17. Tron Legacy

Speaking of a collection of cool ideas and flashy visuals…

Tron Legacy is a visual movie. And I mean that as a full-throated compliment – it’s stunningly well realized as a big-picture event, with near-perfect special effects (I’ll give it a pass on the young Jeff Bridges effect), beautiful uber-modern monochromatic design, and some of the best 3-D since Avatar. If movies are supposed to take you into another world, then this one more that fits the bill. I just wish the world it took you to were a little more vibrant.

To be fair, almost the entire movie takes place inside a computer game, so if everything feels a little wooden, that’s part of the experience. But the lack of real interaction proved a great deal more wearing than I would've thought. When Michael Sheen bursts onto the screen two-thirds of the way through as a shady gay nightclub owner, I couldn’t believe how relieved I was that one of the characters was finally showing some personality.

No offense to Garrett Hedlund, who seems to be a solid young acting talent, but he’s not given much to do here. The film leaves him out to dry, endlessly staring blankly at green screens as a succession of massive visuals are superimposed around him. Olivia Wilde has a nice turn here as a computer program seeking to understand humanity, and Bridges gives his reluctant-father role all the personality he can muster, but his quasi-Dude persona seems grating in this cold, blank world – the weight of it clamps down on the viewer, and we come to expect each line to be delivered with the same informative dullness as the one before.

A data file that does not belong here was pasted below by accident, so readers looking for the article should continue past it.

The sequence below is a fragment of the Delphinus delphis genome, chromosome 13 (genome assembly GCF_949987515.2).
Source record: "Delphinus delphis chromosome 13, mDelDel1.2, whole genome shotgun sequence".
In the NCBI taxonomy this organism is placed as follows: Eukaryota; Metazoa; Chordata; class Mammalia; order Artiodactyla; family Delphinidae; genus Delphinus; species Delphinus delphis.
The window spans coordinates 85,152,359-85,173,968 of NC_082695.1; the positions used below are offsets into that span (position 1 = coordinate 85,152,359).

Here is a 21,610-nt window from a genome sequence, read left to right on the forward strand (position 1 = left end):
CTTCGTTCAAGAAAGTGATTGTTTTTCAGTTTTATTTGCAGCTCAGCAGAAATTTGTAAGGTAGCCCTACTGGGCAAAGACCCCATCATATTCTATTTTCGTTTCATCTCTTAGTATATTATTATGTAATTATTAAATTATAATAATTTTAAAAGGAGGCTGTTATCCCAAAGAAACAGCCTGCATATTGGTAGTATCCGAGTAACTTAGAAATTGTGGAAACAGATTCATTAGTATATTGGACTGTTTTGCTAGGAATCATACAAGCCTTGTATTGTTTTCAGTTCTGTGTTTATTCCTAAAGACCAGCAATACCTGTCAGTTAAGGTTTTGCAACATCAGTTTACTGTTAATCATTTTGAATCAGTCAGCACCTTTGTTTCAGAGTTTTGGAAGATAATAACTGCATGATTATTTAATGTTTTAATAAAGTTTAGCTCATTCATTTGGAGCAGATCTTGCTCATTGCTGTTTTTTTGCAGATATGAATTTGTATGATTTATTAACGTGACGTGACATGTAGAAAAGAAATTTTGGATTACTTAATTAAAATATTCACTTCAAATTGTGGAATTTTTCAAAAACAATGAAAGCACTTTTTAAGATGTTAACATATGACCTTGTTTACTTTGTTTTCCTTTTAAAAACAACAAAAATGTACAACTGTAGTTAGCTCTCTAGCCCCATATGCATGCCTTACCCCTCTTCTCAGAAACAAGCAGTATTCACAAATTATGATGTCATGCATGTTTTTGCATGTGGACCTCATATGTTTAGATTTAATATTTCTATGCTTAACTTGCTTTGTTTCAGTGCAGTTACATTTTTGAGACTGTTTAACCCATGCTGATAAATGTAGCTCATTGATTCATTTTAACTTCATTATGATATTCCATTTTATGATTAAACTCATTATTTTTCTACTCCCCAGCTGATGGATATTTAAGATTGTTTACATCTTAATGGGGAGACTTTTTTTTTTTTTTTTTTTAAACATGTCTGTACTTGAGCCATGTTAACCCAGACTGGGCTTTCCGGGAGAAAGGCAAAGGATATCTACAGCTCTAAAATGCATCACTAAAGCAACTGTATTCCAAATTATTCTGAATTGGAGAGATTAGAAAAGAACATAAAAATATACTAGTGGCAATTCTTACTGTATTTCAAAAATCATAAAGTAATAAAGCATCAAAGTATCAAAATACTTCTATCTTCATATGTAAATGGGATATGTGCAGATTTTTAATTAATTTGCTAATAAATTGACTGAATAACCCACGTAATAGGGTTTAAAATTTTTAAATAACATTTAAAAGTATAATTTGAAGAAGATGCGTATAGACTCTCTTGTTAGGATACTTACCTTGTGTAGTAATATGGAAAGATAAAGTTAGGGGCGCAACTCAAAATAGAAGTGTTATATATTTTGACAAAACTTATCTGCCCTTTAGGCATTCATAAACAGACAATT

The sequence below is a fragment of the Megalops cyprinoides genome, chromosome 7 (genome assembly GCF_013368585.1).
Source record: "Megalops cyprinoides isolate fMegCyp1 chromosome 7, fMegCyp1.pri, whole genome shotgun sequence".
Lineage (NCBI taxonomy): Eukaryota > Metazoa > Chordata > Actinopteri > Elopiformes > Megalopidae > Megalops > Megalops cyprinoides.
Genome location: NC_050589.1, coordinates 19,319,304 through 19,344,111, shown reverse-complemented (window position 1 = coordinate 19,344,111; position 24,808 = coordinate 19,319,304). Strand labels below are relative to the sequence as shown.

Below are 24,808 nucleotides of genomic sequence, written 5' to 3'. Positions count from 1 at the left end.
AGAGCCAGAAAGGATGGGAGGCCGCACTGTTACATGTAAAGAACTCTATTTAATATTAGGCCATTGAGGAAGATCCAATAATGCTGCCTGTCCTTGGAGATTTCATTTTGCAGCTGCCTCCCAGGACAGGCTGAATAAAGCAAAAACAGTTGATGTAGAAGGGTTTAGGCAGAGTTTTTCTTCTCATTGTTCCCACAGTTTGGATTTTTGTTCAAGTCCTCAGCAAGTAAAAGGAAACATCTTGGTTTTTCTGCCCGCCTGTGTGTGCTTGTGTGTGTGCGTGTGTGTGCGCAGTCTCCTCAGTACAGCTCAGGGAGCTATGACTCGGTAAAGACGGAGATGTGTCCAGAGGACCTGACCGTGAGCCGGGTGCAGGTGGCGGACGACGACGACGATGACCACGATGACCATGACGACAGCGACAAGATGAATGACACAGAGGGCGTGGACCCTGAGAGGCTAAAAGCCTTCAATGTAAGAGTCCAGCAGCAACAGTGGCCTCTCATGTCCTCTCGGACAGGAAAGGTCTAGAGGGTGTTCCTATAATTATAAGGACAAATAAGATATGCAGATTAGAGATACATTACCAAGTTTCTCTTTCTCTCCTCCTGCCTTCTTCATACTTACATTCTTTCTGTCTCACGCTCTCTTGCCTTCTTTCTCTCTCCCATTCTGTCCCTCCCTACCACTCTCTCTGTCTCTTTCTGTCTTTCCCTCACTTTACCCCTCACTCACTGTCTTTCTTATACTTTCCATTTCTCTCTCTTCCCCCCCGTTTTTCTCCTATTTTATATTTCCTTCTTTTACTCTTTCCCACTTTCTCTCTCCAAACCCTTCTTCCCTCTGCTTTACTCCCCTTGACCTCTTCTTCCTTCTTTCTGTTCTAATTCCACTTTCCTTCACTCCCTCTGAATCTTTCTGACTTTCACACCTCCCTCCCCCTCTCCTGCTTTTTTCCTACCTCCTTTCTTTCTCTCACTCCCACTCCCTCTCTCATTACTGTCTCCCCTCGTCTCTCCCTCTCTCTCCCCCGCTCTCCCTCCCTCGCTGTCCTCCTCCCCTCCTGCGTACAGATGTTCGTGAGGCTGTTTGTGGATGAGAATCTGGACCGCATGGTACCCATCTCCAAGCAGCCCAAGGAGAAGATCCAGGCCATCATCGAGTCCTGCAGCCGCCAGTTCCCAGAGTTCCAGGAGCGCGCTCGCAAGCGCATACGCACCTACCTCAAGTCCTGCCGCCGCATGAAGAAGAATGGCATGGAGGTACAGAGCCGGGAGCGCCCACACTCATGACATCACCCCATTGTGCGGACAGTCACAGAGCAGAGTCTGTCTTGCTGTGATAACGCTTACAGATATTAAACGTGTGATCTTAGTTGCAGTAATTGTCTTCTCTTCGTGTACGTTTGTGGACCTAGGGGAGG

More disorienting are the troubling plot holes. Major structural questions nag at the mind througout the film: How are these characters physically inside a computer program if the whole thing fits on one data card? Where did they get the food that they’re eating? And (spoiler alert) how can a computer program possibly leave the game and become a human being in the real world?

But all this I can handle, as long as once these characters are in the world, they remain true to whatever logic the world necessitates. But with each turn, things only get more confusing. What makes these programs turn evil – and then back – without explanation? Why would a computer program takes bribes? If every piece of important information you own is on a round disc, why do you use it as a weapon and throw it at people? And if the portal home is so hard to get to, why is there a train that goes straight there? (I wasn’t the only one to notice that one).

I’m a sucker for event movies, and flashy visuals make it easy to get my attention. But for me to go home with a smile on my face, they’ve got to find a way to be more than that.